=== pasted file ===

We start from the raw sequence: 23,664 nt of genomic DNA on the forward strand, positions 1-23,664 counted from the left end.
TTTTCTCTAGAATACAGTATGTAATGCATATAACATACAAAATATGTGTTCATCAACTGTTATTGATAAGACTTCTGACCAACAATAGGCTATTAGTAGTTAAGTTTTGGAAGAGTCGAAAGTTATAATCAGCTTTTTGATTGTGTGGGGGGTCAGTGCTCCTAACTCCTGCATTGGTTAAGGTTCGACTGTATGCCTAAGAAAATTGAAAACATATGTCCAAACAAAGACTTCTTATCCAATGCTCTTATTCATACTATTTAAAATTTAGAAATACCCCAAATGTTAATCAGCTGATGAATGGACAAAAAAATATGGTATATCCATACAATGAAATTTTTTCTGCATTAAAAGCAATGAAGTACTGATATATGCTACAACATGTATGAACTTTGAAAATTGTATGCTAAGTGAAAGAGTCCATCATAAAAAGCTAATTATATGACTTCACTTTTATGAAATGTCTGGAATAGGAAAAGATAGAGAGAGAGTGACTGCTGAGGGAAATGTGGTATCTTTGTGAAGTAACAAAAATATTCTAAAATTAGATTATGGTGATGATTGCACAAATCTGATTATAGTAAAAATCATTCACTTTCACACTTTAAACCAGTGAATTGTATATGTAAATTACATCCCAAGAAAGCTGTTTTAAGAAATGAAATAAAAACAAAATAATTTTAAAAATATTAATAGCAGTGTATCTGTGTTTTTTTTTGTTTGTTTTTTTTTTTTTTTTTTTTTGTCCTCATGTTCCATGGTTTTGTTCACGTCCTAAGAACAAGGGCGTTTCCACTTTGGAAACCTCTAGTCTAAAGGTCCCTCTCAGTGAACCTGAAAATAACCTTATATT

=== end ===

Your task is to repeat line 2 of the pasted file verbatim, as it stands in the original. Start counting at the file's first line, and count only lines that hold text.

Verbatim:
TTTTCTCTAGAATACAGTATGTAATGCATATAACATACAAAATATGTGTTCATCAACTGTTATTGATAAGACTTCTGACCAACAATAGGCTATTAGTAGTTAAGTTTTGGAAGAGTCGAAAGTTATAATCAGCTTTTTGATTGTGTGGGGGGTCAGTGCTCCTAACTCCTGCATTGGTTAAGGTTCGACTGTATGCCTAAGAAAATTGAAAACATATGTCCAAACAAAGACTTCTTATCCAATGCTCTTATTCATACTATTTAAAATTTAGAAATACCCCAAATGTTAATCAGCTGATGAATGGACAAAAAAATATGGTATATCCATACAATGAAATTTTTTCTGCATTAAAAGCAATGAAGTACTGATATATGCTACAACATGTATGAACTTTGAAAATTGTATGCTAAGTGAAAGAGTCCATCATAAAAAGCTAATTATATGACTTCACTTTTATGAAATGTCTGGAATAGGAAAAGATAGAGAGAGAGTGACTGCTGAGGGAAATGTGGTATCTTTGTGAAGTAACAAAAATATTCTAAAATTAGATTATGGTGATGATTGCACAAATCTGATTATAGTAAAAATCATTCACTTTCACACTTTAAACCAGTGAATTGTATATGTAAATTACATCCCAAGAAAGCTGTTTTAAGAAATGAAATAAAAACAAAATAATTTTAAAAATATTAATAGCAGTGTATCTGTGTTTTTTTTTGTTTGTTTTTTTTTTTTTTTTTTTTTGTCCTCATGTTCCATGGTTTTGTTCACGTCCTAAGAACAAGGGCGTTTCCACTTTGGAAACCTCTAGTCTAAAGGTCCCTCTCAGTGAACCTGAAAATAACCTTATATT